Los Angeles

barlologo.jpgBreakfast is my favorite meal of the day. Especially a hot one. Sometimes cereal or a muffin is all I have time for, but those are mere sustenance. They don't make getting out of bed worthwhile. I love  breakfast so much, I've cultivated my cooking talents in that direction. I make a mean breakfast burrito, kick-ass chilaquiles and, when I have more time, a frightfully-good frittata. You can keep the pancakes, waffles and French toast. Savory is where it's at.

So it's rare when we actually go out to breakfast in our hometown. Long lines and high costs ($10+ for eggs and $3 for mediocre coffee?) generally keep us at home. Recently though we had the need to be over on the Westside in the AM, so I went on the search for a place that would trump what I could make in my own kitchen. No chains, no fancy brunch, just hearty, interesting food.

I found it at the Hotel Erwin's Barlo Kitchen. What made me choose this unknown establishment over all the others? Well, it was pretty simple – I wanted to try everything on the menu.

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Albright Outdoor-IndoorLongtime Santa Monica Pier staple, SM Pier Seafood, has officially re-launched as The Albright. After 35 years, the family-owned and operated restaurant has passed down from mother to daughter and has undergone a complete revamp - including an updated menu that reflects the new owner's commitment to using fresh, locally sourced food - and the addition of an extensive craft beer & California wine program. The restaurant is now run by Yunnie Kim Morena, whose parents opened the original location in 1977 upon emigrating to the U.S. from Korea.

The menu’s focus takes a fresh, locally sourced, approach to classic items that one would hope to find on the Pier. The Albright’s culinary program features everything from Spicy Seafood Soup and Kumamoto Oysters to Whole Fried Tilapia and a massive salt-water tank of live lobsters, crabs and prawns, one of the few places on the Westside with this offering. Classic favorites include, Mussels and Fries, Grilled Black Tiger Shrimp Tacos and Corn Dog Bites. Seasonal specials will also be available daily.

In celebration, The Albright will be offering a '77 throwback menu on Thursday, January 16th, to honor prices from 1977 (the year that the original location opened). Items will include:

Live Lobster & Crab: $19.77
Fish&Chips: $4.50
Chowder: $1
Bud Light: $1

The Albright is located at 258 Santa Monica Pier, Santa Monica, CA 90401.Public parking is available on the Pier or in adjacent lots. Additional information is available at www.TheAlbright.com.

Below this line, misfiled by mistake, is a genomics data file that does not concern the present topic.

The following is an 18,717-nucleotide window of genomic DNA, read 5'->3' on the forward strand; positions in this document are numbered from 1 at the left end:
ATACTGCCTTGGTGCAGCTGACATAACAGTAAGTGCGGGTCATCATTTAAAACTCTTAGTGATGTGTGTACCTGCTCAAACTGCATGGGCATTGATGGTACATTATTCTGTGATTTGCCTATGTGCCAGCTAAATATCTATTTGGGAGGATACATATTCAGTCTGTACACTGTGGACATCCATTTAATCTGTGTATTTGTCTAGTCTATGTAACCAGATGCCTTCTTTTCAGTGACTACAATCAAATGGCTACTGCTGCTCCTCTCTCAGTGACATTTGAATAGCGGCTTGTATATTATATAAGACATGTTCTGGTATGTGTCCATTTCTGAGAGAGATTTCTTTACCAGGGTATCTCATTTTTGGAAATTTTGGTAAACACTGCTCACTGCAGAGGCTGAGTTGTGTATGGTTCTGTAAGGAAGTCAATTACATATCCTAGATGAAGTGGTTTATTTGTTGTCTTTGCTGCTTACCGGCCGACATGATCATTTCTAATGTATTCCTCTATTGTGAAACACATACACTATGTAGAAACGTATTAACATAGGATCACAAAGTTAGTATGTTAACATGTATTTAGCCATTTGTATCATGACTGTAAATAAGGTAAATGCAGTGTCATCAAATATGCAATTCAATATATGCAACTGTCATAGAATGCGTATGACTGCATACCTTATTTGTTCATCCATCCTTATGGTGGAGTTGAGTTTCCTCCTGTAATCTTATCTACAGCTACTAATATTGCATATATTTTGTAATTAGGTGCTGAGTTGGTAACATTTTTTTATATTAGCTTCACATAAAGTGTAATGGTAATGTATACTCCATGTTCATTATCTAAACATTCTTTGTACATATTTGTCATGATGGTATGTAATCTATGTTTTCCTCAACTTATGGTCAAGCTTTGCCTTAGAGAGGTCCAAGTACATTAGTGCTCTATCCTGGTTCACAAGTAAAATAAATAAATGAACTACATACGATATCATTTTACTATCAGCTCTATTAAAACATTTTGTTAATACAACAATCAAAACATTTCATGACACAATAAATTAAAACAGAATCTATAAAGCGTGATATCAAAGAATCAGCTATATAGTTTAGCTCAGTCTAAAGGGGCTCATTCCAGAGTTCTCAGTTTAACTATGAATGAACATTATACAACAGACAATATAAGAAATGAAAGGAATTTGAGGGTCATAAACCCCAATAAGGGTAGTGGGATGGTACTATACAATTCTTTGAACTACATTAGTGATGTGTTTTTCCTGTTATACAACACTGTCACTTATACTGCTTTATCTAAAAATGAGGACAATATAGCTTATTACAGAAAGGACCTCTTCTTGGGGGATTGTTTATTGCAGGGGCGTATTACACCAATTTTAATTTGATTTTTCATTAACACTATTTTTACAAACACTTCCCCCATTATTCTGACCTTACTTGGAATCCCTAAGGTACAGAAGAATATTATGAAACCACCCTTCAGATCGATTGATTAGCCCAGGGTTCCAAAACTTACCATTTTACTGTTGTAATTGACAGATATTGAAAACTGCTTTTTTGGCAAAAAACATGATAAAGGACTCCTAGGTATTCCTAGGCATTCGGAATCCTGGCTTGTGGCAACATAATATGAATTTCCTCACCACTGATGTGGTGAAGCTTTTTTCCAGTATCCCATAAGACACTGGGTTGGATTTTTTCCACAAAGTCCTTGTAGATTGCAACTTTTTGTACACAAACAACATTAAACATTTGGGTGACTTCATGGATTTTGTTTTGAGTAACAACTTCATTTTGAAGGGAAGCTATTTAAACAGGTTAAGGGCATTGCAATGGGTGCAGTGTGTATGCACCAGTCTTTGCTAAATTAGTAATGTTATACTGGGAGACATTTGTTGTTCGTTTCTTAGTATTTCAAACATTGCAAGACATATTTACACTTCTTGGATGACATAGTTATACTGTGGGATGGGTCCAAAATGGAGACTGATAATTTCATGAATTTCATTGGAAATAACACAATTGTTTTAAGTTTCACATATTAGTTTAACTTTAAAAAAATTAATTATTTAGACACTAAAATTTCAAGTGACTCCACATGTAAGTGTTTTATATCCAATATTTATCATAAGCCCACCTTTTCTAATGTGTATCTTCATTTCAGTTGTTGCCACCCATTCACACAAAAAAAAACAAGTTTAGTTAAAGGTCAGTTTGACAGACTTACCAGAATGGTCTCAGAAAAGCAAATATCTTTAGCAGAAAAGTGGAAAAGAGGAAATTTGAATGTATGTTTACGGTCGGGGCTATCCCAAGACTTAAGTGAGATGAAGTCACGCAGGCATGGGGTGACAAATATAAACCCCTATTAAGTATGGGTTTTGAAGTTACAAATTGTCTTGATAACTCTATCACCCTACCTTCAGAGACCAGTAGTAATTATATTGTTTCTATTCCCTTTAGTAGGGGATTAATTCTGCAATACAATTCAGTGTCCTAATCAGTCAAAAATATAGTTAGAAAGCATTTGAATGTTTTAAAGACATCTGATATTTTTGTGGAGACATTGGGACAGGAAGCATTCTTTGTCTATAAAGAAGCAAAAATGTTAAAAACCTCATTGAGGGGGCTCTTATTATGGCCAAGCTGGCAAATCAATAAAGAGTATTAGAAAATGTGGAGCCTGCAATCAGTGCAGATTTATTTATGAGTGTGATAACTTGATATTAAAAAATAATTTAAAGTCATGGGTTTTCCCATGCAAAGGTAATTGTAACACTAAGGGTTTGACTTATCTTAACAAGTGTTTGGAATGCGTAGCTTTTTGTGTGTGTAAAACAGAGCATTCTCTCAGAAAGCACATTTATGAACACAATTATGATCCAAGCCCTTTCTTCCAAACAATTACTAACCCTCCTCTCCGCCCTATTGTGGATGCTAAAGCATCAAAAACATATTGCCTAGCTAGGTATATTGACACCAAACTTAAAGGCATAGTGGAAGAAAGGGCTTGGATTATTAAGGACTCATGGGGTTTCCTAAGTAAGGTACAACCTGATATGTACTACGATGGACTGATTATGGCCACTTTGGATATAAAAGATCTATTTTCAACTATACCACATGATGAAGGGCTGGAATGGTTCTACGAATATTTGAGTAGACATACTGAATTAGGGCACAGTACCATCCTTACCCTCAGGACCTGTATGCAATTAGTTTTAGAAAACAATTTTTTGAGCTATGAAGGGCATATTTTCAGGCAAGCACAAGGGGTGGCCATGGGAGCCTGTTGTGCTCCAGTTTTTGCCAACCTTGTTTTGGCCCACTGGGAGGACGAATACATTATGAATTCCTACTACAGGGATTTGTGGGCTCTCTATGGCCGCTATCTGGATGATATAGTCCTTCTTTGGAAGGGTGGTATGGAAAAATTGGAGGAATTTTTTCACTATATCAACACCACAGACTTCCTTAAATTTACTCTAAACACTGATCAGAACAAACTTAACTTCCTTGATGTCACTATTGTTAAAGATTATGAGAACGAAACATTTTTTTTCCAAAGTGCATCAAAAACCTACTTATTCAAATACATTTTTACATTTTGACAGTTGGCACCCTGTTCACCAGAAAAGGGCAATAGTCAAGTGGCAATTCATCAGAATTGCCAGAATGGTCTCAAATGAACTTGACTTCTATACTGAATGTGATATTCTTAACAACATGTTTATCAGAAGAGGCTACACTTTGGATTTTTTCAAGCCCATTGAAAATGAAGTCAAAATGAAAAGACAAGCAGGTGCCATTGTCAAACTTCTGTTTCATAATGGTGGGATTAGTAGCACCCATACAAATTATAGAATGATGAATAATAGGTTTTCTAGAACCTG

joes9.jpgJoe’s restaurant on Abbot-Kinney in Venice, California is a delight and a deal.  Michelin thinks so, having just given this French-California gem a star.  And my entire family agrees, and we are not always the most agreeable foursome.  Our recent love affair with Joe’s began when I took my husband there for his birthday lunch several weeks ago.  A friend joined our table.  We ordered from a three course prix fixe menu that ran about $17.00.  There was also a two-course lunch with many choices that was much cheaper.  The dishes were innovative and fun, reminiscent of my favorite French or Bay Area menus (Larkspur Inn, Aqua, French Laundry).   Even the bread was incredible.  The service was great and, important to me, flexible and easy. 

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darya painting sm
In Persian, Darya means sea

Darya in West L.A. 

 

I wish my comfort food was as simple as mac and cheese or ice cream with chocolate sauce and gobs of whipped cream.  But I grew up with a Persian mother and nothing makes me feel better than basmati rice with saffron; eggplant and zucchini in a tomato stew with veal; filet mignon kabobs, marinated and then grilled to perfection – the dishes that she raised me on.  Back in high school and even to this day, my friends still invite themselves over for dinner in hopes that my mother will be cooking her legendary rice served with one of her Persian stews.

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barhayama.jpgWhat is wrong with me? Why do I drive past intriguing places and keep on driving? Or, why do I keep going to the same places because I know them, they are familiar and safe? My friend, another foodie, Andrea, had made a plan with me last night to try a Japanese restaurant. Then, she kept reading reviews online that scared her straight. This new Japanese usually costs $100 per person. She called me ahead of time to warn me and then told me she really likes this other place on Sawtelle. So now we really have two choices.

When I hopped in her car, she navigated her way around the city in such a way as to end up directly in front of the alternative restaurant and not the original terribly expensive restaurant. I still don’t know whether she did that on purpose, but I was hungry and said, lets just go in there. I had seen it before and it called to me. When she mentioned a place on Sawtelle I just thought it was Hide Sushi and I do already go there all the time.

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